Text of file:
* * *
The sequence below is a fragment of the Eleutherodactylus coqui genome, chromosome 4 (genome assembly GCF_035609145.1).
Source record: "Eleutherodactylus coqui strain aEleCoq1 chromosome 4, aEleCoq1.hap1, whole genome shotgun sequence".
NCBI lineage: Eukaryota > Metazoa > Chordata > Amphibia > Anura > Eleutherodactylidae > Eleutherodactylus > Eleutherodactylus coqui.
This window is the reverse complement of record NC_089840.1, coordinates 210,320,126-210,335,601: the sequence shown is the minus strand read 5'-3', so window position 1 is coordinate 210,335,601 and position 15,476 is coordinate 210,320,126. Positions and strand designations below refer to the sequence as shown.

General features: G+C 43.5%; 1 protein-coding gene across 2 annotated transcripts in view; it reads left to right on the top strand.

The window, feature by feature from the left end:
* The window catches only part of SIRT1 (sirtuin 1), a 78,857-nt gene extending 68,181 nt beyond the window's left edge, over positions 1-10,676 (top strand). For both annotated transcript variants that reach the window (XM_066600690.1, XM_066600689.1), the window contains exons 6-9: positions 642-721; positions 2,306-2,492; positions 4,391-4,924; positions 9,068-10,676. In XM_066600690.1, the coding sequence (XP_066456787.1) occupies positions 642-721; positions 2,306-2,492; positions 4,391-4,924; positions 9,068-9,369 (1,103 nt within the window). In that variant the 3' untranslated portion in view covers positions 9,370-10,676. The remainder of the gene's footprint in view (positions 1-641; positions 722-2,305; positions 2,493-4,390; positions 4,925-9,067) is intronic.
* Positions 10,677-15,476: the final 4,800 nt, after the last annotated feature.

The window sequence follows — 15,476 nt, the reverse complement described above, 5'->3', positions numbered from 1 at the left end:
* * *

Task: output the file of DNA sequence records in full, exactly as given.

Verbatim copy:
The sequence below is a fragment of the Eleutherodactylus coqui genome, chromosome 4 (genome assembly GCF_035609145.1).
Source record: "Eleutherodactylus coqui strain aEleCoq1 chromosome 4, aEleCoq1.hap1, whole genome shotgun sequence".
NCBI lineage: Eukaryota > Metazoa > Chordata > Amphibia > Anura > Eleutherodactylidae > Eleutherodactylus > Eleutherodactylus coqui.
This window is the reverse complement of record NC_089840.1, coordinates 210,320,126-210,335,601: the sequence shown is the minus strand read 5'-3', so window position 1 is coordinate 210,335,601 and position 15,476 is coordinate 210,320,126. Positions and strand designations below refer to the sequence as shown.

General features: G+C 43.5%; 1 protein-coding gene across 2 annotated transcripts in view; it reads left to right on the top strand.

The window, feature by feature from the left end:
* The window catches only part of SIRT1 (sirtuin 1), a 78,857-nt gene extending 68,181 nt beyond the window's left edge, over positions 1-10,676 (top strand). For both annotated transcript variants that reach the window (XM_066600690.1, XM_066600689.1), the window contains exons 6-9: positions 642-721; positions 2,306-2,492; positions 4,391-4,924; positions 9,068-10,676. In XM_066600690.1, the coding sequence (XP_066456787.1) occupies positions 642-721; positions 2,306-2,492; positions 4,391-4,924; positions 9,068-9,369 (1,103 nt within the window). In that variant the 3' untranslated portion in view covers positions 9,370-10,676. The remainder of the gene's footprint in view (positions 1-641; positions 722-2,305; positions 2,493-4,390; positions 4,925-9,067) is intronic.
* Positions 10,677-15,476: the final 4,800 nt, after the last annotated feature.

The window sequence follows — 15,476 nt, the reverse complement described above, 5'->3', positions numbered from 1 at the left end: